Smartphones are increasingly enabling enterprise applications like SFA, ERP, and CRM to go mobile. With higher bandwidth available through 3G networks, this trend would enable more enterprises to offer their enterprise applications on the mobile platform, writes Varun Aggarwal.
From Motorola's DynaTAC 8000X (the first mobile phone that weighed about two pounds) of the 80s, to today's iPhone 3GS, mobile phones have come a long way from being just a means of communication via voice calls to becoming a mobile computer for accessing corporate mails, working on office files and even accessing enterprise applications like Sales Force Automation and CRM.
Enabling enterprise applications on mobile phones can potentially result in varied benefits. Enterprise customers can anticipate enhanced productivity, streamlined, efficient operations within and outside the enterprise, as well as cost reduction.
For instance, the use of mobile CRM ensures that critical customer-related sales and other information is updated in real time from the mobile device to the corporate CRM system. This also provides the opportunity for lead generation and on-the-fly management.
The smartphones market is driven by the need for enhanced productivity by ensuring that even remote employees have all the information they need to respond to customer queries in improved response times.
With increasing competition, enterprises are challenged to discover methods to improve their customer service. Enterprises also require better accessibility of their mobile workforce. Due to the need for streamlined and efficient business operations, companies equip mobile employees such as sales personnel with corporate business applications.
Larger screen sizes in touch-based phones like the iPhone make it easier to work on a larger domain of applications.
There are however, security concerns related to using smartphones. Security was also an area of concern during the transition to notebook computers. However, the loss of the mobile device remains a larger issue in the mobile space. In comparison, the potential for contracting viruses remains limited on the mobile platform.
Lavanya Palani Batcha, Senior Research Analyst, ICT Practice, Frost & Sullivan, South Asia & Middle East, says, "One of the major restraints in the adoption of enterprise mobility is the concern about security. Enterprise executives are typically wary of compromising sensitive corporate data by enabling mobile devices. High replacement costs to be borne in case of loss of mobile devices, viruses and spam are also seen as significant deterrents."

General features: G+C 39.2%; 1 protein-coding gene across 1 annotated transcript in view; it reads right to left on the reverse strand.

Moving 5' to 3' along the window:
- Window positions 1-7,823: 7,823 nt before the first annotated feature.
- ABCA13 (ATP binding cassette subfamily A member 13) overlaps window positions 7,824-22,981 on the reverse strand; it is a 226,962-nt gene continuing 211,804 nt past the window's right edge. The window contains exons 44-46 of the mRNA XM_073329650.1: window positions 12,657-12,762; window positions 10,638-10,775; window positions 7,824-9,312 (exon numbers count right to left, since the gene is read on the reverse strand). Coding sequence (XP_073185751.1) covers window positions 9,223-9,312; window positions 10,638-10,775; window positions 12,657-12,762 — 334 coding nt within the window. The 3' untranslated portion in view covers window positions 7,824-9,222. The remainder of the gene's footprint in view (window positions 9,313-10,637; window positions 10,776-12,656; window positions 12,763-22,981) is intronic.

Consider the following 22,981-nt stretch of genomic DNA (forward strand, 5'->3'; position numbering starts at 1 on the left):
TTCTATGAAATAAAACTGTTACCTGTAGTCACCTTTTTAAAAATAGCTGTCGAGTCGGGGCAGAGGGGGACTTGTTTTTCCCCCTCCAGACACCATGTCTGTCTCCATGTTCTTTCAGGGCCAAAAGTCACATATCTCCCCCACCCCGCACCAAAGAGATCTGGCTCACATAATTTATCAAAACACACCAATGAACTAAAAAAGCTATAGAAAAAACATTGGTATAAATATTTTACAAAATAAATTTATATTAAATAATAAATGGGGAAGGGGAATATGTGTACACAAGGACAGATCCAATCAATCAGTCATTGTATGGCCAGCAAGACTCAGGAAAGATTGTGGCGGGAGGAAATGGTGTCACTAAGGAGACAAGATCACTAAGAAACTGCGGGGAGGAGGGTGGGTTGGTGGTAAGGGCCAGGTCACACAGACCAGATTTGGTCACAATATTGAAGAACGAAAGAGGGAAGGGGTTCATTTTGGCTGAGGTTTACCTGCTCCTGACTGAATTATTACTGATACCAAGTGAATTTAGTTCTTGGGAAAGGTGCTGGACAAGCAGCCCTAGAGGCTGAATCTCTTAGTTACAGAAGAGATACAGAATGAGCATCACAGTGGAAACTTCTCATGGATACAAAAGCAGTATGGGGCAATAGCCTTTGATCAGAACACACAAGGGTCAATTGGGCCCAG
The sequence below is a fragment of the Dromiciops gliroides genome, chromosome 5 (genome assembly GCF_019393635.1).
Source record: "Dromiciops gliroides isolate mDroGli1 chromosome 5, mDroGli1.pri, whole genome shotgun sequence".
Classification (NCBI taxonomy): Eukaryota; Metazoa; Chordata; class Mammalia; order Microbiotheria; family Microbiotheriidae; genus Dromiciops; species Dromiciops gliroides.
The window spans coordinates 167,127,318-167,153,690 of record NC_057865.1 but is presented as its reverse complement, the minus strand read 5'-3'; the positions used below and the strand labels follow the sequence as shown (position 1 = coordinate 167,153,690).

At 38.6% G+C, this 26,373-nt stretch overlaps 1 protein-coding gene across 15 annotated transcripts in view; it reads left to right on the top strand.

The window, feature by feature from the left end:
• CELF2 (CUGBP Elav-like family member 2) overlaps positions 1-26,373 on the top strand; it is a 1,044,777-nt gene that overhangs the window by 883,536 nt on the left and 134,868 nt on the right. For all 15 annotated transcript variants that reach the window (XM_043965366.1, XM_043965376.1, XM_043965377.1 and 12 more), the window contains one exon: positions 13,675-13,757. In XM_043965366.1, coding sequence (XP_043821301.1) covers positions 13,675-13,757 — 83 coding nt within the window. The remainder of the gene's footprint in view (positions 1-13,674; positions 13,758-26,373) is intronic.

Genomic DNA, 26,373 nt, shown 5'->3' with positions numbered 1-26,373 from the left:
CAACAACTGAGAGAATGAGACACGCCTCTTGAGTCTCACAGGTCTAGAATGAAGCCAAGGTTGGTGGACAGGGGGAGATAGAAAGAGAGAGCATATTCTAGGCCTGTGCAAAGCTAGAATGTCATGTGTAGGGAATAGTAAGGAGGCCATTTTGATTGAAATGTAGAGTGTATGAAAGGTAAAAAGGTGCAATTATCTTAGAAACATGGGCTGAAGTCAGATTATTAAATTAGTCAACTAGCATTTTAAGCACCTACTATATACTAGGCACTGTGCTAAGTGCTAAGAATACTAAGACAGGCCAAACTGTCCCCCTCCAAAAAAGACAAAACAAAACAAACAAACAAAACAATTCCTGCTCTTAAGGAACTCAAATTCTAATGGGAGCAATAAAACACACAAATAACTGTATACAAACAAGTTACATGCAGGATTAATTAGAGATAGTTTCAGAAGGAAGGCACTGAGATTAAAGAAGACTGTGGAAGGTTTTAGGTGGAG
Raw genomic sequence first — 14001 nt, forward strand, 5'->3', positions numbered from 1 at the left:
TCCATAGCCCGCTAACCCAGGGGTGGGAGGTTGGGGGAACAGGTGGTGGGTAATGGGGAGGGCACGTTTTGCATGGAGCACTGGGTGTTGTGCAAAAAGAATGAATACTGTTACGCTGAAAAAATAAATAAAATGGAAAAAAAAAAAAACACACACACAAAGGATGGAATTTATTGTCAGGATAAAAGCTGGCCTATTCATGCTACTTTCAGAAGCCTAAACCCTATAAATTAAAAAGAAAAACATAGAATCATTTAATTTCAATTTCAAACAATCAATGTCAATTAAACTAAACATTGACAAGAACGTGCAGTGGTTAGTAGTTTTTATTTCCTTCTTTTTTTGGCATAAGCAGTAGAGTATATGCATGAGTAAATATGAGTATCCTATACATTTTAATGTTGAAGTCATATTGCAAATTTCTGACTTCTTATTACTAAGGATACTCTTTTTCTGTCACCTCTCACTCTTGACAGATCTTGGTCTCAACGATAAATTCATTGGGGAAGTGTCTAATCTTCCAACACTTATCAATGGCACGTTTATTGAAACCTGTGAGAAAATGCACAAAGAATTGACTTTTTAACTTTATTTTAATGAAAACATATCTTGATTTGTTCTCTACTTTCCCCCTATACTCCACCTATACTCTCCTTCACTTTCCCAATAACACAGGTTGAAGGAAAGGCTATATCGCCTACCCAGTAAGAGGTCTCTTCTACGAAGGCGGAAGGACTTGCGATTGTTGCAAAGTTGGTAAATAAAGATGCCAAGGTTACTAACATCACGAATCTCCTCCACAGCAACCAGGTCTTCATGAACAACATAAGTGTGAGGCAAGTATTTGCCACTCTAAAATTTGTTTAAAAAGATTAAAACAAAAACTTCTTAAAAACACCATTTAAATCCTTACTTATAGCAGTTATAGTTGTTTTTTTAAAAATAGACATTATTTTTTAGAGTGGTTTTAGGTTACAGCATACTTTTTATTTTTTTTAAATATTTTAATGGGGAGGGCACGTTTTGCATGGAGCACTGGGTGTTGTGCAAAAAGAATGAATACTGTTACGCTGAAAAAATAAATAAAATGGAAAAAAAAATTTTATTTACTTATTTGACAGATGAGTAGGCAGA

However, service providers and device manufacturers are working towards ensuring utmost security for mobile enterprise application users through data encryption, user password authentication, restricted read-and-write
Mobile operating systems
Mobile Operating Systems are becoming increasingly sophisticated by offering the ability to run multiple applications in the background and taking advantage of the growing computing power on the device. Some of today's smartphones are more powerful than a five-year old PC - in terms of their capabilities and computing power.
Though Symbian continues to rule the mobile market, the biggest thing to look out for at the moment is Google's Android mobile platform. With the formation of the Open handset alliance, Android - which is an open source operating systemis expected to gain traction with players like HTC releasing Android-enabled phones in India.
Android will enable the development of an open ecosystem which will result in a lower cost of handsets, customizable features and simpler integration into a standard OS system.
Batcha explains, "With regard to the enterprise customer who relies on organization-based applications like To Do lists, Calendars etc, the application portfolio available on the Android marketplace will act as an attractive value proposition. Also, the lower cost of handsets can translate into enterprises having more of their middle-level management adopt smartphones and thus enhance productivity and improve one's work-life balance."
The way ahead
As GPS becomes a common feature in smartphones, Location-based services such as fleet tracking systems which enable enterprises to identify and track goods by way of directional maps, and GPS coordination are expected to witness better adoption in the coming years.
Presently, these services are yet to attain significant traction largely due to poor content development. Players like Navteq are working with various stakeholders in the mapping space to develop maps and routing data for India, which would be more localised and would understand non-standard address schemes used in the country.
LBS are already being used by many organisations to track their assets. With a growth in GPS-enabled phones, this technology would soon start to leverage the ubiquitous device - the smartphone.
With the launch of 3G on the MTNL and BSNL networks, high-capacity bandwidth is already available for enterprise applications. As 3G is launched on other networks as well, there would a spurt in enterprise applications on the mobile platform. The result - more workforces can go mobile.